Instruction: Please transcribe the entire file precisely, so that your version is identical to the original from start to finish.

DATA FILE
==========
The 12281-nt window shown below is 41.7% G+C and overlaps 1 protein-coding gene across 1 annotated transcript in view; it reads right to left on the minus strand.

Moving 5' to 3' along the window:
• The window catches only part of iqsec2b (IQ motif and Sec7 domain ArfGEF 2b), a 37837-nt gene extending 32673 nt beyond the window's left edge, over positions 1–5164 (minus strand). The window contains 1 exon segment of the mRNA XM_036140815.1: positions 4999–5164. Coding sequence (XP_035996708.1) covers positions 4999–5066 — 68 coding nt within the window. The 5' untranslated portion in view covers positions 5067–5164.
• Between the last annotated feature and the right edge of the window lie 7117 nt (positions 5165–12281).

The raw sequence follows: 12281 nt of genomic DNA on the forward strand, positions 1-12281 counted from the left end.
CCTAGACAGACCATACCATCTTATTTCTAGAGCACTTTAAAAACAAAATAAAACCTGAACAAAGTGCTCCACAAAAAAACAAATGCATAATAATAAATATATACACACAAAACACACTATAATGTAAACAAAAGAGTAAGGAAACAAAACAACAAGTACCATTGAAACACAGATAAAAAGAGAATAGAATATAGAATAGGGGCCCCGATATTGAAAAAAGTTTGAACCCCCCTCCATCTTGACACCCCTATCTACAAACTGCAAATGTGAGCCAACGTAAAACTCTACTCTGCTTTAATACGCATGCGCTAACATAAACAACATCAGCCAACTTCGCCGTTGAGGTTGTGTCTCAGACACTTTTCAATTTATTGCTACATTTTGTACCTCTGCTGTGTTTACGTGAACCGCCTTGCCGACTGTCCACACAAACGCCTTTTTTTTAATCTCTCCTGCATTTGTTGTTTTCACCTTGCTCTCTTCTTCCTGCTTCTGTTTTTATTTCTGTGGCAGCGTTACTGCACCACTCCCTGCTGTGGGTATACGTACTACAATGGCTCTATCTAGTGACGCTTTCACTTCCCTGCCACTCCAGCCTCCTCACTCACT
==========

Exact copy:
The 12281-nt window shown below is 41.7% G+C and overlaps 1 protein-coding gene across 1 annotated transcript in view; it reads right to left on the minus strand.

Moving 5' to 3' along the window:
• The window catches only part of iqsec2b (IQ motif and Sec7 domain ArfGEF 2b), a 37837-nt gene extending 32673 nt beyond the window's left edge, over positions 1–5164 (minus strand). The window contains 1 exon segment of the mRNA XM_036140815.1: positions 4999–5164. Coding sequence (XP_035996708.1) covers positions 4999–5066 — 68 coding nt within the window. The 5' untranslated portion in view covers positions 5067–5164.
• Between the last annotated feature and the right edge of the window lie 7117 nt (positions 5165–12281).

The raw sequence follows: 12281 nt of genomic DNA on the forward strand, positions 1-12281 counted from the left end.
CCTAGACAGACCATACCATCTTATTTCTAGAGCACTTTAAAAACAAAATAAAACCTGAACAAAGTGCTCCACAAAAAAACAAATGCATAATAATAAATATATACACACAAAACACACTATAATGTAAACAAAAGAGTAAGGAAACAAAACAACAAGTACCATTGAAACACAGATAAAAAGAGAATAGAATATAGAATAGGGGCCCCGATATTGAAAAAAGTTTGAACCCCCCTCCATCTTGACACCCCTATCTACAAACTGCAAATGTGAGCCAACGTAAAACTCTACTCTGCTTTAATACGCATGCGCTAACATAAACAACATCAGCCAACTTCGCCGTTGAGGTTGTGTCTCAGACACTTTTCAATTTATTGCTACATTTTGTACCTCTGCTGTGTTTACGTGAACCGCCTTGCCGACTGTCCACACAAACGCCTTTTTTTTAATCTCTCCTGCATTTGTTGTTTTCACCTTGCTCTCTTCTTCCTGCTTCTGTTTTTATTTCTGTGGCAGCGTTACTGCACCACTCCCTGCTGTGGGTATACGTACTACAATGGCTCTATCTAGTGACGCTTTCACTTCCCTGCCACTCCAGCCTCCTCACTCACT